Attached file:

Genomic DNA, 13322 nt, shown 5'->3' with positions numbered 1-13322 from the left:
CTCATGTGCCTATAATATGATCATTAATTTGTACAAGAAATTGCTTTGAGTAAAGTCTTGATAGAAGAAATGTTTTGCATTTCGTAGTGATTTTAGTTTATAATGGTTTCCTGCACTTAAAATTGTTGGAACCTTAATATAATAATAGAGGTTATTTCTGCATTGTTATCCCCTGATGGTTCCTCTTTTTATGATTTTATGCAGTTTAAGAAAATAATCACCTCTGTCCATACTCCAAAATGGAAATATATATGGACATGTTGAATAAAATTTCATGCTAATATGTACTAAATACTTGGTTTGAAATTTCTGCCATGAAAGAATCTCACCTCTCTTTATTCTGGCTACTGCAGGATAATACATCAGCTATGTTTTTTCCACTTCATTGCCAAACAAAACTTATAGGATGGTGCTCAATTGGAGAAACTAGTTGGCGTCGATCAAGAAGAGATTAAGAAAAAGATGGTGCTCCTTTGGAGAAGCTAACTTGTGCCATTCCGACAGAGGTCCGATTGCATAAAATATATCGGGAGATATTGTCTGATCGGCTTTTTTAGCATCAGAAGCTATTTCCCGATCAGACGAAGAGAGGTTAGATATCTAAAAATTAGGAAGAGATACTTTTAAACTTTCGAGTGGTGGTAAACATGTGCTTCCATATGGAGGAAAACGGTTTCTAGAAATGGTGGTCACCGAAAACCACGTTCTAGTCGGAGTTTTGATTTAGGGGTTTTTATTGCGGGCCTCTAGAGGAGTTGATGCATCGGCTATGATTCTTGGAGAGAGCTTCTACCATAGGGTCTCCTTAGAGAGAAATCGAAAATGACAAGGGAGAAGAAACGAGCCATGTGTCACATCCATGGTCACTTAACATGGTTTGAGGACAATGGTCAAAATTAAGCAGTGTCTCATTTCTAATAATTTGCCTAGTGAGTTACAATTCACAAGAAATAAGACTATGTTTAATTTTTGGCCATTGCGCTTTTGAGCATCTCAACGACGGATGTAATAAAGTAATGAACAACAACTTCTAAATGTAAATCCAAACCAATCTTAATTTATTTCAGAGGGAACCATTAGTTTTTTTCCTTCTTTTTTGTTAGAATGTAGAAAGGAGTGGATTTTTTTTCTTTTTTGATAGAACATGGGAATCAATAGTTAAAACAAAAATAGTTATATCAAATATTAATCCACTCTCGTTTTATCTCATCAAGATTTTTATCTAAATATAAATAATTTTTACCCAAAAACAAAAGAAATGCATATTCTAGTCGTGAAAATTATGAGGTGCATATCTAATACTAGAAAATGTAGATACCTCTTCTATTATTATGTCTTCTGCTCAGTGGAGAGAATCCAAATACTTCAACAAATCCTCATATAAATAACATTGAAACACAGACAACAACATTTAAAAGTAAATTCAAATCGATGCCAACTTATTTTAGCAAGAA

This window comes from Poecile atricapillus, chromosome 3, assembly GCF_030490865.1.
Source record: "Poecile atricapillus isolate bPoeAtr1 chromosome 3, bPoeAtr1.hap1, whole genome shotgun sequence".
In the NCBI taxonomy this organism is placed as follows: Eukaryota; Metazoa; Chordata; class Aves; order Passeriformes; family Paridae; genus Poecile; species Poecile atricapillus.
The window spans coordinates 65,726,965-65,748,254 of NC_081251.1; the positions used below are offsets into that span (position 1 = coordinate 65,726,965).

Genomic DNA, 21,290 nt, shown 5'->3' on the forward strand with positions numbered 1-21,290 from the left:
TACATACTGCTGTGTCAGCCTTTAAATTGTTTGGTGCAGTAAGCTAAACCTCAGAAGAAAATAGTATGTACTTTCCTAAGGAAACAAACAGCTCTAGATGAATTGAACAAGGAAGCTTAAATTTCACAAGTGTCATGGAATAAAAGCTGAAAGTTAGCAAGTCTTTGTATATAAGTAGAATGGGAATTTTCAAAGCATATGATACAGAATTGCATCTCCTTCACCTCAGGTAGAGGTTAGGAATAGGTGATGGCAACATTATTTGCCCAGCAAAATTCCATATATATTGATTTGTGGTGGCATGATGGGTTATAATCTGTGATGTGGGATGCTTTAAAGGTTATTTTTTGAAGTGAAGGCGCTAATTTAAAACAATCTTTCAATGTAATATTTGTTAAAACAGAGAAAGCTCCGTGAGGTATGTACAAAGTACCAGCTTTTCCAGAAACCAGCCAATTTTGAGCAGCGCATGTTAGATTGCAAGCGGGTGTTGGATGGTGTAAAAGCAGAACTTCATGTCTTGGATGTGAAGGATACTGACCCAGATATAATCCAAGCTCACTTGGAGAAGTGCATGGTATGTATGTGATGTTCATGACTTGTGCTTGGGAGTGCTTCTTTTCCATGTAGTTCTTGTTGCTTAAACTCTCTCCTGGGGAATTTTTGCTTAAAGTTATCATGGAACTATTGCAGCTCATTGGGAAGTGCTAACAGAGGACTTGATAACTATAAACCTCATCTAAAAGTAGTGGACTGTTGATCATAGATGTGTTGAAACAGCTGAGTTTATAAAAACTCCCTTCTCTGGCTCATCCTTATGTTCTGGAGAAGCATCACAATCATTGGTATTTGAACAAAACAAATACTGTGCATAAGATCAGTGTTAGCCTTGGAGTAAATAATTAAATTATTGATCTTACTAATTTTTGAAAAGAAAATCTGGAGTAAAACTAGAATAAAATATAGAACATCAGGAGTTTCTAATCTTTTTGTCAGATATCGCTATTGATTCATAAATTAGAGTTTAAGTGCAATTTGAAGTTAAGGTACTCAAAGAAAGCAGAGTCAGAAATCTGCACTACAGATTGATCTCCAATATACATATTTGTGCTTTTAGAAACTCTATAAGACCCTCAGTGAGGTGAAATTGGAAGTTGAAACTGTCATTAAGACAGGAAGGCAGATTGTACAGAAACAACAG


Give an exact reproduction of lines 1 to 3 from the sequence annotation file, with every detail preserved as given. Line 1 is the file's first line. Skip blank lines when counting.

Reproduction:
Genomic DNA, 13322 nt, shown 5'->3' with positions numbered 1-13322 from the left:
CTCATGTGCCTATAATATGATCATTAATTTGTACAAGAAATTGCTTTGAGTAAAGTCTTGATAGAAGAAATGTTTTGCATTTCGTAGTGATTTTAGTTTATAATGGTTTCCTGCACTTAAAATTGTTGGAACCTTAATATAATAATAGAGGTTATTTCTGCATTGTTATCCCCTGATGGTTCCTCTTTTTATGATTTTATGCAGTTTAAGAAAATAATCACCTCTGTCCATACTCCAAAATGGAAATATATATGGACATGTTGAATAAAATTTCATGCTAATATGTACTAAATACTTGGTTTGAAATTTCTGCCATGAAAGAATCTCACCTCTCTTTATTCTGGCTACTGCAGGATAATACATCAGCTATGTTTTTTCCACTTCATTGCCAAACAAAACTTATAGGATGGTGCTCAATTGGAGAAACTAGTTGGCGTCGATCAAGAAGAGATTAAGAAAAAGATGGTGCTCCTTTGGAGAAGCTAACTTGTGCCATTCCGACAGAGGTCCGATTGCATAAAATATATCGGGAGATATTGTCTGATCGGCTTTTTTAGCATCAGAAGCTATTTCCCGATCAGACGAAGAGAGGTTAGATATCTAAAAATTAGGAAGAGATACTTTTAAACTTTCGAGTGGTGGTAAACATGTGCTTCCATATGGAGGAAAACGGTTTCTAGAAATGGTGGTCACCGAAAACCACGTTCTAGTCGGAGTTTTGATTTAGGGGTTTTTATTGCGGGCCTCTAGAGGAGTTGATGCATCGGCTATGATTCTTGGAGAGAGCTTCTACCATAGGGTCTCCTTAGAGAGAAATCGAAAATGACAAGGGAGAAGAAACGAGCCATGTGTCACATCCATGGTCACTTAACATGGTTTGAGGACAATGGTCAAAATTAAGCAGTGTCTCATTTCTAATAATTTGCCTAGTGAGTTACAATTCACAAGAAATAAGACTATGTTTAATTTTTGGCCATTGCGCTTTTGAGCATCTCAACGACGGATGTAATAAAGTAATGAACAACAACTTCTAAATGTAAATCCAAACCAATCTTAATTTATTTCAGAGGGAACCATTAGTTTTTTTCCTTCTTTTTTGTTAGAATGTAGAAAGGAGTGGATTTTTTTTCTTTTTTGATAGAACATGGGAATCAATAGTTAAAACAAAAATAGTTATATCAAATATTAATCCACTCTCGTTTTATCTCATCAAGATTTTTATCTAAATATAAATAATTTTTACCCAAAAACAAAAGAAATGCATATTCTAGTCGTGAAAATTATGAGGTGCATATCTAATACTAGAAAATGTAGATACCTCTTCTATTATTATGTCTTCTGCTCAGTGGAGAGAATCCAAATACTTCAACAAATCCTCATATAAATAACATTGAAACACAGACAACAACATTTAAAAGTAAATTCAAATCGATGCCAACTTATTTTAGCAAGAA

This window comes from Poecile atricapillus, chromosome 3, assembly GCF_030490865.1.